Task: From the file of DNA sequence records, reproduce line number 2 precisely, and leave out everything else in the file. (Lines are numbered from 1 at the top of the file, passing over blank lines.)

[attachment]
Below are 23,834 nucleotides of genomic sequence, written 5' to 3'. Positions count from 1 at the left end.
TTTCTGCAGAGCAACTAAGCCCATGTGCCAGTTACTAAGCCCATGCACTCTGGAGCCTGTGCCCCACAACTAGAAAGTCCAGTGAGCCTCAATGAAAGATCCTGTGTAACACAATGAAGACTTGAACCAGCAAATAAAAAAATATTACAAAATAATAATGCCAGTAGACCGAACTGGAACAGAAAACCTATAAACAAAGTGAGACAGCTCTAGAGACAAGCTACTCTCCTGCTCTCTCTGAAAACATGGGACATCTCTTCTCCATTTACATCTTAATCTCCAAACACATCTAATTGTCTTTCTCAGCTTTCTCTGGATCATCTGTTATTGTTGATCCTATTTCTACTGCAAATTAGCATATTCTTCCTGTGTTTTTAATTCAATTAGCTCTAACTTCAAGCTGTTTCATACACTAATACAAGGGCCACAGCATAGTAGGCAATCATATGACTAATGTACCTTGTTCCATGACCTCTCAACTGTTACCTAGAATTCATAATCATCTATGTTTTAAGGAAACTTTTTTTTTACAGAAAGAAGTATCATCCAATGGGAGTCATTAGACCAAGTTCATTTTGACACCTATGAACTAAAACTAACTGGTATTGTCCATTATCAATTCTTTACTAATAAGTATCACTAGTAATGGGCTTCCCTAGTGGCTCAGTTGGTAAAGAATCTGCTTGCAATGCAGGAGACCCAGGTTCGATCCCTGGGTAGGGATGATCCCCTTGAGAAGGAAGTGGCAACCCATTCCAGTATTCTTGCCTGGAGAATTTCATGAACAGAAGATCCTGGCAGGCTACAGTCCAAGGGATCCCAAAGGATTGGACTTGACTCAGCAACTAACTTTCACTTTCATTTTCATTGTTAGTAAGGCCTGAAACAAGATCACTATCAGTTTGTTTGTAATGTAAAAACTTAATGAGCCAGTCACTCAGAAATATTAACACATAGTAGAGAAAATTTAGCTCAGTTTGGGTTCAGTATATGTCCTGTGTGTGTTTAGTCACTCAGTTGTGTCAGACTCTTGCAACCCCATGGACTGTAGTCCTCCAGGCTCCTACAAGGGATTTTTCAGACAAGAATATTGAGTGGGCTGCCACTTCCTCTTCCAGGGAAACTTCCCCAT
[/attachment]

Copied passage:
TTTCTGCAGAGCAACTAAGCCCATGTGCCAGTTACTAAGCCCATGCACTCTGGAGCCTGTGCCCCACAACTAGAAAGTCCAGTGAGCCTCAATGAAAGATCCTGTGTAACACAATGAAGACTTGAACCAGCAAATAAAAAAATATTACAAAATAATAATGCCAGTAGACCGAACTGGAACAGAAAACCTATAAACAAAGTGAGACAGCTCTAGAGACAAGCTACTCTCCTGCTCTCTCTGAAAACATGGGACATCTCTTCTCCATTTACATCTTAATCTCCAAACACATCTAATTGTCTTTCTCAGCTTTCTCTGGATCATCTGTTATTGTTGATCCTATTTCTACTGCAAATTAGCATATTCTTCCTGTGTTTTTAATTCAATTAGCTCTAACTTCAAGCTGTTTCATACACTAATACAAGGGCCACAGCATAGTAGGCAATCATATGACTAATGTACCTTGTTCCATGACCTCTCAACTGTTACCTAGAATTCATAATCATCTATGTTTTAAGGAAACTTTTTTTTTACAGAAAGAAGTATCATCCAATGGGAGTCATTAGACCAAGTTCATTTTGACACCTATGAACTAAAACTAACTGGTATTGTCCATTATCAATTCTTTACTAATAAGTATCACTAGTAATGGGCTTCCCTAGTGGCTCAGTTGGTAAAGAATCTGCTTGCAATGCAGGAGACCCAGGTTCGATCCCTGGGTAGGGATGATCCCCTTGAGAAGGAAGTGGCAACCCATTCCAGTATTCTTGCCTGGAGAATTTCATGAACAGAAGATCCTGGCAGGCTACAGTCCAAGGGATCCCAAAGGATTGGACTTGACTCAGCAACTAACTTTCACTTTCATTTTCATTGTTAGTAAGGCCTGAAACAAGATCACTATCAGTTTGTTTGTAATGTAAAAACTTAATGAGCCAGTCACTCAGAAATATTAACACATAGTAGAGAAAATTTAGCTCAGTTTGGGTTCAGTATATGTCCTGTGTGTGTTTAGTCACTCAGTTGTGTCAGACTCTTGCAACCCCATGGACTGTAGTCCTCCAGGCTCCTACAAGGGATTTTTCAGACAAGAATATTGAGTGGGCTGCCACTTCCTCTTCCAGGGAAACTTCCCCAT